|Date and Place of Birth:||December 24, 1912 Honolulu, Hawaiian Islands|
|Date and Place of Death:||July 8, 1944 Follonica, Italy|
|Rank:||Private First Class|
|Military Unit:||L Company, 442nd Regimental Combat Team, US Army|
|Area Served:||Mediterranean Theater of Operations|
Goro Kashiwaeda was second-generation Japanese and a renowned hitter in Hawaii. He had a chance to play for money in Japan, but, instead, he gave his life fighting for the country he loved.
Kenneth Goro Kashiwaeda was born on Christmas Eve 1912 at Honolulu in
the Hawaiian Islands. An American of Japanese ancestry, Goro was the
eldest of a talented baseball-playing family. He starred at third base
for Kauai High School and played outfield in Hawaii's amateur leagues.
Kashiwaeda was a great power hitter and was one of the few to hit a ball over the right field fence in Makaweli. He was also invited to join Bozo Wakabayashi in Japan to play professional baseball, but WWII put an end to that. With the Japanese attack on Pearl Harbor in December 1941 came an unfavorable view of Americans of Japanese ancestry in Hawaii. Unlike their brothers on the mainland they were not sent to internment camps but were also not allowed to serve their country even though many wanted to fight for the United States.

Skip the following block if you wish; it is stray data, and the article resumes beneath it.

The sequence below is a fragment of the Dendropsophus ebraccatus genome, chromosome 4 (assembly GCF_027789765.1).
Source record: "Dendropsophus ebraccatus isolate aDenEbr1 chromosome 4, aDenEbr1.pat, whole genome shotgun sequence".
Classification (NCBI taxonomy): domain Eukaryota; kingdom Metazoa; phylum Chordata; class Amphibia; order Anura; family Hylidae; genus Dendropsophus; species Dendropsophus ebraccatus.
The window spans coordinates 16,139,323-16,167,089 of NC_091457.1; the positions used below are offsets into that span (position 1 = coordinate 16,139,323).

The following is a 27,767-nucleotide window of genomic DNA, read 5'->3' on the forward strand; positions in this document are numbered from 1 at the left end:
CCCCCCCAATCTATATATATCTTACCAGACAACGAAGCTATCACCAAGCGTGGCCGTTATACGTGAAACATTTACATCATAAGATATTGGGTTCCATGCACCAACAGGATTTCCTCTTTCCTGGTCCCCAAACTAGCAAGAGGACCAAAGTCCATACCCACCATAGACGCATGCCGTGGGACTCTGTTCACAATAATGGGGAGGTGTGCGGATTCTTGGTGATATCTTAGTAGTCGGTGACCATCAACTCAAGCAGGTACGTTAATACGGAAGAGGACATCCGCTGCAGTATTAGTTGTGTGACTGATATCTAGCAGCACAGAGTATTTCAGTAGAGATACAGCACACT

But in March 1943, when a call was made for volunteers for the newly formed 442nd Regimental Combat Team (RCT), Kashiwaeda left his job at the Olokele Sugar Company and entered military service.
Private First Class Kashiwaeda trained at Camp Shelby, Mississippi with L Company and became a key player on the 442nd baseball team, hitting a game winning home run in the bottom of the ninth inning to bring the team a divisional championship in 1943. That game winning ball remains a treasured keepsake for the Kashiwaeda family.
On June 2, 1944, Kashiwaeda and the 442nd RCT disembarked at Naples, Italy. They went in to combat on June 26 near Belvedere.
On July 6, Private First Class Kashiwaeda was killed in action near Follonica, Italy. He is buried at the Honolulu Memorial in Hawaii.
442nd RCT baseball team
Excerpts taken from In Freedom’s Cause: A Record of the Men of Hawaii Who Died in the Second World War (1949) with permission from The University of Hawaii Press. Visit www.ajawarvets.org for more information on Americans of Japanese ancestry servicemen.
Date Added: February 7, 2013
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